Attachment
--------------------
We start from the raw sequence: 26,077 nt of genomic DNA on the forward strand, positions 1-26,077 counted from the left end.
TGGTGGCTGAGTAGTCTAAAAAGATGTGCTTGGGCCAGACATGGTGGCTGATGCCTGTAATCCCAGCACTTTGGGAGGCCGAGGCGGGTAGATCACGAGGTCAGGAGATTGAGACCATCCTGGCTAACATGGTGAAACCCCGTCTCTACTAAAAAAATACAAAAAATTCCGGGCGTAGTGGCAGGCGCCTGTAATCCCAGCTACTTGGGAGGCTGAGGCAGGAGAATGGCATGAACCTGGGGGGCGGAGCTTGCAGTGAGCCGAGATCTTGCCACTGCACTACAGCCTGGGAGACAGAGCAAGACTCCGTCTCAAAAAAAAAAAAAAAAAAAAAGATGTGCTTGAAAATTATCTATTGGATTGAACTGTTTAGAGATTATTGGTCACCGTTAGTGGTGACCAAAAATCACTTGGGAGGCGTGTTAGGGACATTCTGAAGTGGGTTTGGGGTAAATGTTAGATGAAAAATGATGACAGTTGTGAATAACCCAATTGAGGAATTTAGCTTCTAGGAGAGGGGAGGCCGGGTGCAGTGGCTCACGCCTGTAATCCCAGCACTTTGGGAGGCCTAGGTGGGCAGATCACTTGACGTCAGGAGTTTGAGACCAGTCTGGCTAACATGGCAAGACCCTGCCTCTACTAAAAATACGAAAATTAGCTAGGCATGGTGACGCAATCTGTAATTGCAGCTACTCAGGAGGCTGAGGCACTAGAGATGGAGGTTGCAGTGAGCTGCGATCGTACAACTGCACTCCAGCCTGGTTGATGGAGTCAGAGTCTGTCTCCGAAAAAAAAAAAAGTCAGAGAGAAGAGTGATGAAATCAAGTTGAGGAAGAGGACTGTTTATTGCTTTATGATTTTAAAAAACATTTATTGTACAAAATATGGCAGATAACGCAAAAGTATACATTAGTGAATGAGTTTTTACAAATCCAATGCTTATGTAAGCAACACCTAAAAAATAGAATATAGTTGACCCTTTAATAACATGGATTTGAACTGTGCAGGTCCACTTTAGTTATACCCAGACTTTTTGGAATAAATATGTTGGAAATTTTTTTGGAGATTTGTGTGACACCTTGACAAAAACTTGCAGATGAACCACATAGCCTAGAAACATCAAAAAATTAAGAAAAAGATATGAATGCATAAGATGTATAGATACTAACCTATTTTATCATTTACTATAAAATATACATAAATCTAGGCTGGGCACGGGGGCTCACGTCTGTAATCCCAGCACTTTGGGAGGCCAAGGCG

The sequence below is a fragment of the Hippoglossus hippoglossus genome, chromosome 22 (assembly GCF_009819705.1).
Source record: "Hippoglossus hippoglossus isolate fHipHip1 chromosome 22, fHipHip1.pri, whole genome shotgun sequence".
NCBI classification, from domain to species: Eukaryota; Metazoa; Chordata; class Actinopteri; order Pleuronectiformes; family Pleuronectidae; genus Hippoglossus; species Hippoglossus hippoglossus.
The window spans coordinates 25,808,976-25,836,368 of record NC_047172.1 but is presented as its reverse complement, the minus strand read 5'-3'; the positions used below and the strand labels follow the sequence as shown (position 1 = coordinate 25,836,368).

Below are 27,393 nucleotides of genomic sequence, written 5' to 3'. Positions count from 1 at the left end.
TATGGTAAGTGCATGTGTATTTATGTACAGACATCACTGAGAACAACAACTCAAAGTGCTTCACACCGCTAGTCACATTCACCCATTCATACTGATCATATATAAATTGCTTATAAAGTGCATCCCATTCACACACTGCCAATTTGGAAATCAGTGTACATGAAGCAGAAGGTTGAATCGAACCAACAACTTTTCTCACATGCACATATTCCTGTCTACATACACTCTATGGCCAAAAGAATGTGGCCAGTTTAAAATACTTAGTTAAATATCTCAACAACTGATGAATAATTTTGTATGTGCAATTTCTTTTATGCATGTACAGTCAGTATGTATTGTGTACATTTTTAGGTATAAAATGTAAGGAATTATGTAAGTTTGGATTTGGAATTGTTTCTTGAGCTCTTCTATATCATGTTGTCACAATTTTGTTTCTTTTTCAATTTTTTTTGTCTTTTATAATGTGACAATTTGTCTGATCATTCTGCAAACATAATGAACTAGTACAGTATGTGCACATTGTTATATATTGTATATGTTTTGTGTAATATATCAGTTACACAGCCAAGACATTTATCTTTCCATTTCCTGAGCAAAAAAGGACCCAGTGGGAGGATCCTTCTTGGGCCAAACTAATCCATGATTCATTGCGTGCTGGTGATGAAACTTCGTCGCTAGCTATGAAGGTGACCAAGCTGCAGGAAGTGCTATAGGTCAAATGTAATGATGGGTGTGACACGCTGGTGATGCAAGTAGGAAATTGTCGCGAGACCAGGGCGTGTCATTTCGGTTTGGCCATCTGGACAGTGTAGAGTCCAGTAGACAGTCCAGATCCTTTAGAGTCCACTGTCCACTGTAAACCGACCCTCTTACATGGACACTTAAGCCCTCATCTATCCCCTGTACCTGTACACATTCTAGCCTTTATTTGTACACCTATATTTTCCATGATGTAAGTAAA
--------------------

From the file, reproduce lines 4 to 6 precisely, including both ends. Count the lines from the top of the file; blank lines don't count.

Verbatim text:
Source record: "Hippoglossus hippoglossus isolate fHipHip1 chromosome 22, fHipHip1.pri, whole genome shotgun sequence".
NCBI classification, from domain to species: Eukaryota; Metazoa; Chordata; class Actinopteri; order Pleuronectiformes; family Pleuronectidae; genus Hippoglossus; species Hippoglossus hippoglossus.
The window spans coordinates 25,808,976-25,836,368 of record NC_047172.1 but is presented as its reverse complement, the minus strand read 5'-3'; the positions used below and the strand labels follow the sequence as shown (position 1 = coordinate 25,836,368).